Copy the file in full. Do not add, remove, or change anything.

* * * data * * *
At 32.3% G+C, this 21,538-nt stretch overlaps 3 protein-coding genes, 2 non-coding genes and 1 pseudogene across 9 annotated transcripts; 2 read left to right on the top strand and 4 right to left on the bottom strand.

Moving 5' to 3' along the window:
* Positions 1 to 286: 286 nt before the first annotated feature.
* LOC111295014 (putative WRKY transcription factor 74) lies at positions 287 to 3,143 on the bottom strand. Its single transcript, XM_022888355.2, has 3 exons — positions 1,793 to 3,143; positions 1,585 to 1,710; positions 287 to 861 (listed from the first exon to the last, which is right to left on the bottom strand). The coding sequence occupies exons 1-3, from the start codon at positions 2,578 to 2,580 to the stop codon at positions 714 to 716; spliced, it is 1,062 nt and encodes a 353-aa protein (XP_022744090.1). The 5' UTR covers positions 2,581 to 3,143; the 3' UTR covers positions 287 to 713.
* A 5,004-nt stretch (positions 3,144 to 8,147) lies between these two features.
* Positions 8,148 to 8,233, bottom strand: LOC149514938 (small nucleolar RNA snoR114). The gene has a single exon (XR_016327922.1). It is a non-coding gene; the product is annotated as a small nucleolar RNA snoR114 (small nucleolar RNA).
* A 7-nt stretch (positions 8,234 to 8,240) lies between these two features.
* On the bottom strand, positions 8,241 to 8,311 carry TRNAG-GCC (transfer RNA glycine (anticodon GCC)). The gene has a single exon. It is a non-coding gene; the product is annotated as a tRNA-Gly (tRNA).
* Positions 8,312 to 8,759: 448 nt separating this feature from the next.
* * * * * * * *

At 32.3% G+C, this 21,538-nt stretch overlaps 3 protein-coding genes, 2 non-coding genes and 1 pseudogene across 9 annotated transcripts; 2 read left to right on the top strand and 4 right to left on the bottom strand.

Moving 5' to 3' along the window:
* Positions 1 to 286: 286 nt before the first annotated feature.
* LOC111295014 (putative WRKY transcription factor 74) lies at positions 287 to 3,143 on the bottom strand. Its single transcript, XM_022888355.2, has 3 exons — positions 1,793 to 3,143; positions 1,585 to 1,710; positions 287 to 861 (listed from the first exon to the last, which is right to left on the bottom strand). The coding sequence occupies exons 1-3, from the start codon at positions 2,578 to 2,580 to the stop codon at positions 714 to 716; spliced, it is 1,062 nt and encodes a 353-aa protein (XP_022744090.1). The 5' UTR covers positions 2,581 to 3,143; the 3' UTR covers positions 287 to 713.
* A 5,004-nt stretch (positions 3,144 to 8,147) lies between these two features.
* Positions 8,148 to 8,233, bottom strand: LOC149514938 (small nucleolar RNA snoR114). The gene has a single exon (XR_016327922.1). It is a non-coding gene; the product is annotated as a small nucleolar RNA snoR114 (small nucleolar RNA).
* A 7-nt stretch (positions 8,234 to 8,240) lies between these two features.
* On the bottom strand, positions 8,241 to 8,311 carry TRNAG-GCC (transfer RNA glycine (anticodon GCC)). The gene has a single exon. It is a non-coding gene; the product is annotated as a tRNA-Gly (tRNA).
* Positions 8,312 to 8,759: 448 nt separating this feature from the next.